And the special access excess, then, is coming from multiple issues, but at the end of the day, it impacts customers and the economy. Consumer Federation of America (CFA) found that the market concentration of the BDS market cost consumers & U.S. economy $150 billion since 2010. The cross-subsidies and lack of market priced payments by the incumbent's subsidiaries helped to create this economic harm.
None of the analyses by INCOMPAS or the FCC or CenturyLink examine the fundamental issue--that the 'models' discussed are not based on actual costs and they do not account for the massive cross-subsidies. The models don't account for the fact that a large portion of the special access expenses has been disproportionately charged to local phone customers, for example.
And unfortunately, we don't believe that the FCC can or will get this right. The FCC has no plans to do audits to stop the massive overcharging of customers or the economic harms built into the system.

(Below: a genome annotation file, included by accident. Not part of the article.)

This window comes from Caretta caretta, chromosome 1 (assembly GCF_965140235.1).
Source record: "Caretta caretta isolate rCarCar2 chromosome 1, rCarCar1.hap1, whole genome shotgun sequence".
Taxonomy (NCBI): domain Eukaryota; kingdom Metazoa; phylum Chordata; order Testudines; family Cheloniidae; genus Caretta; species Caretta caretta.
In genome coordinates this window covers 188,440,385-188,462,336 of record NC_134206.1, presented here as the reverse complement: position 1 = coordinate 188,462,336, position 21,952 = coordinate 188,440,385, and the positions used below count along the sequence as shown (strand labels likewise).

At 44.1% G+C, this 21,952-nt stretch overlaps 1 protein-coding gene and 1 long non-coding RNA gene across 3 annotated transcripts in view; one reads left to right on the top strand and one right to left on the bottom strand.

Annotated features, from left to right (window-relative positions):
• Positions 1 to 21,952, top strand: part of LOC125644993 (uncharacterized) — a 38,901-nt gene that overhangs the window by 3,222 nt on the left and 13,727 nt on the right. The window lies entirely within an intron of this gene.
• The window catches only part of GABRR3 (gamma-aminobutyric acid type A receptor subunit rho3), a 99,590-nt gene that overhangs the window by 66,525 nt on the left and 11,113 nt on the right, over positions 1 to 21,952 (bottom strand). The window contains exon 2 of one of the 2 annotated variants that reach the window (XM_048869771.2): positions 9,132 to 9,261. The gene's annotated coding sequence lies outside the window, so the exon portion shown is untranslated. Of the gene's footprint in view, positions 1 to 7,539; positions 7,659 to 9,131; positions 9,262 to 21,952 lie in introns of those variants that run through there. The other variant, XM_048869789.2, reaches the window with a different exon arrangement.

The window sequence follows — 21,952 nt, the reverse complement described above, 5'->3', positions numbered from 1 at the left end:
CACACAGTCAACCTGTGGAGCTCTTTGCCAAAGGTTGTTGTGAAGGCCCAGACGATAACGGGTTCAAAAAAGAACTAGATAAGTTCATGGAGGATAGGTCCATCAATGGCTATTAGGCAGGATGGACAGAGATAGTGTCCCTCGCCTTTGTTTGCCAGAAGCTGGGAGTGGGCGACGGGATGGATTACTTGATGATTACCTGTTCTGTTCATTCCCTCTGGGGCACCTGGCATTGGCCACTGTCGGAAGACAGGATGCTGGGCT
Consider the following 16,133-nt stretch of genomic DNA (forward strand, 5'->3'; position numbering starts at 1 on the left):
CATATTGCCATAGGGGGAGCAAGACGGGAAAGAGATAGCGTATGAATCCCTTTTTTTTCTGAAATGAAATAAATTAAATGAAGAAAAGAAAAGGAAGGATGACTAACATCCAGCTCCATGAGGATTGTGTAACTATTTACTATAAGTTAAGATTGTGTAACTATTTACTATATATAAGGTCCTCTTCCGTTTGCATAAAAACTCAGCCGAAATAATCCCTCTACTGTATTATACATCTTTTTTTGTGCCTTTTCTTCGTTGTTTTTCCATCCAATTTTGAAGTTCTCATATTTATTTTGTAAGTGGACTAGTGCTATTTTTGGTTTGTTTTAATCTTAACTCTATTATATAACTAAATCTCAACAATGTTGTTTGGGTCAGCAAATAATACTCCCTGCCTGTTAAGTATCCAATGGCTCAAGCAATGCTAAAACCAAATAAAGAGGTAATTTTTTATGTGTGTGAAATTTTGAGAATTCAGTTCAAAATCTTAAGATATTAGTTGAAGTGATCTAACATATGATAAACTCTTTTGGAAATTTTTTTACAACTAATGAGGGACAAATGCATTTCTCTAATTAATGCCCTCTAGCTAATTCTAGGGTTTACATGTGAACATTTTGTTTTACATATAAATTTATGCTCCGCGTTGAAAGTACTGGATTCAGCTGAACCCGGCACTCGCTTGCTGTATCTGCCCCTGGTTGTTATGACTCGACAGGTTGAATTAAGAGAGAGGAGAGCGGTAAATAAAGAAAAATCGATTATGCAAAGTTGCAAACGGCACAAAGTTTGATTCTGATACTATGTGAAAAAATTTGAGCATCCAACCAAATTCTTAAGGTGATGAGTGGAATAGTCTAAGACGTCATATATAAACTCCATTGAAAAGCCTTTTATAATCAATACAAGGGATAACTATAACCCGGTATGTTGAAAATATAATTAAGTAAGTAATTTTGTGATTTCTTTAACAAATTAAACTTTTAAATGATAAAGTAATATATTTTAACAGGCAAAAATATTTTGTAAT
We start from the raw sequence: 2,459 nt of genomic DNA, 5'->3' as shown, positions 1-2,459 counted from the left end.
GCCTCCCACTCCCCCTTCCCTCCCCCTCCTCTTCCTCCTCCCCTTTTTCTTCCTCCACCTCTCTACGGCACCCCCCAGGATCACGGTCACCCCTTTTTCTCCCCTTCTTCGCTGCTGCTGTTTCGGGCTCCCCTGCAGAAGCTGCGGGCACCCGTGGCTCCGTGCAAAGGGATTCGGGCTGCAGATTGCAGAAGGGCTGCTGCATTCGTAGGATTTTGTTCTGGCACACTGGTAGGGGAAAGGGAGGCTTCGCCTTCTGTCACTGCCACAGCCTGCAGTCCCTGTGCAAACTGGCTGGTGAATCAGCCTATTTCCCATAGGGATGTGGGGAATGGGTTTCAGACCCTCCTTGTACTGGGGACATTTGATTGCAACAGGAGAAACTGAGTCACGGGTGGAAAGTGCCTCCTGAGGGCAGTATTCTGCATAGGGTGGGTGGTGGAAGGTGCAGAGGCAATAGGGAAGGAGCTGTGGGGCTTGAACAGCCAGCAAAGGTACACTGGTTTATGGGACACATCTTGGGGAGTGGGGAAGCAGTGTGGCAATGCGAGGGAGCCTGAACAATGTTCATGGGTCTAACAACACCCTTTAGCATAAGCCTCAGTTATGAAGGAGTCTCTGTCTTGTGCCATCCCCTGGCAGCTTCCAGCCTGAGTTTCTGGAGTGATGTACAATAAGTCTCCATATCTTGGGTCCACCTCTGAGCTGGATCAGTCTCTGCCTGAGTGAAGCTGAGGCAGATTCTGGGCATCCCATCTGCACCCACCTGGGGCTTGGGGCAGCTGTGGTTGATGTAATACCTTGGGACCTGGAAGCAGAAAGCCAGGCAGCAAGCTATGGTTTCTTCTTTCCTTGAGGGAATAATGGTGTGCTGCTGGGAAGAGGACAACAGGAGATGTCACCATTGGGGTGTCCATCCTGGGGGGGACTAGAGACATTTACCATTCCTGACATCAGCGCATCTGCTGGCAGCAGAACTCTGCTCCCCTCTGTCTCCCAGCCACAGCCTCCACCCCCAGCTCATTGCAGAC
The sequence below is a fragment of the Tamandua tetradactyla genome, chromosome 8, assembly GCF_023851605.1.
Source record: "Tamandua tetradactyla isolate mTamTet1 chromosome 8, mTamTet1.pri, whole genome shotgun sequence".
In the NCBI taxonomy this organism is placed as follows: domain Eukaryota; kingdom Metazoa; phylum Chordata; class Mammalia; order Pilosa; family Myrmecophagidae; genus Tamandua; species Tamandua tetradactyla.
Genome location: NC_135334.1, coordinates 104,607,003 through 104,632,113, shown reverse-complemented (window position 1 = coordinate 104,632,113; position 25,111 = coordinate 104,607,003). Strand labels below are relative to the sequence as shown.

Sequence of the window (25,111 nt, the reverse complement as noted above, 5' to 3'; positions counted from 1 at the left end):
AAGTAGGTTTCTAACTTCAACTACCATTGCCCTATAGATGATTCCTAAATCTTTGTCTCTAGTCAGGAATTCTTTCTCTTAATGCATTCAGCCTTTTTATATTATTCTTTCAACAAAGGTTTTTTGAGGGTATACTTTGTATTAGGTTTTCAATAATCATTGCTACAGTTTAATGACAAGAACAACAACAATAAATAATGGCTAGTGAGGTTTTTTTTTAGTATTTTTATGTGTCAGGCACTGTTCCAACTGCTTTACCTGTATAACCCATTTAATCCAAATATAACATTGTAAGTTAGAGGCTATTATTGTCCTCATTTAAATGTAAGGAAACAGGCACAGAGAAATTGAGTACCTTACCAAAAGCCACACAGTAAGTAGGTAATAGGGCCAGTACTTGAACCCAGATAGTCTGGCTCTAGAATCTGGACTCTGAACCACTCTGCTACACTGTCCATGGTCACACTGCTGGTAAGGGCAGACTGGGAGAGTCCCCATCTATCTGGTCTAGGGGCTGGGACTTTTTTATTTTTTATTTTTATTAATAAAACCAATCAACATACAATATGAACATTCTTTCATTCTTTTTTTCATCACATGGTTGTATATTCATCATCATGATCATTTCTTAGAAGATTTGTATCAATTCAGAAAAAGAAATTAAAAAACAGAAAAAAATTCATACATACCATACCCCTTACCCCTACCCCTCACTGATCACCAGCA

From an Investor Perspective
If business data services are really the underlying newly-renamed wired infrastructure, then all companies and services that interconnect or rely on these local networks will be impacted by the FCC's decision. This includes the end user services such as the alarm and security systems or the banking networks or healthcare networks. If wireless is really a wired service with an invisible cord, then all wireless and broadband services offered by AT&T, Verizon or the competitors like Sprint or T-Mobile will be impacted if the FCC doesn't get this right.
From a Municipality and Customer Perspective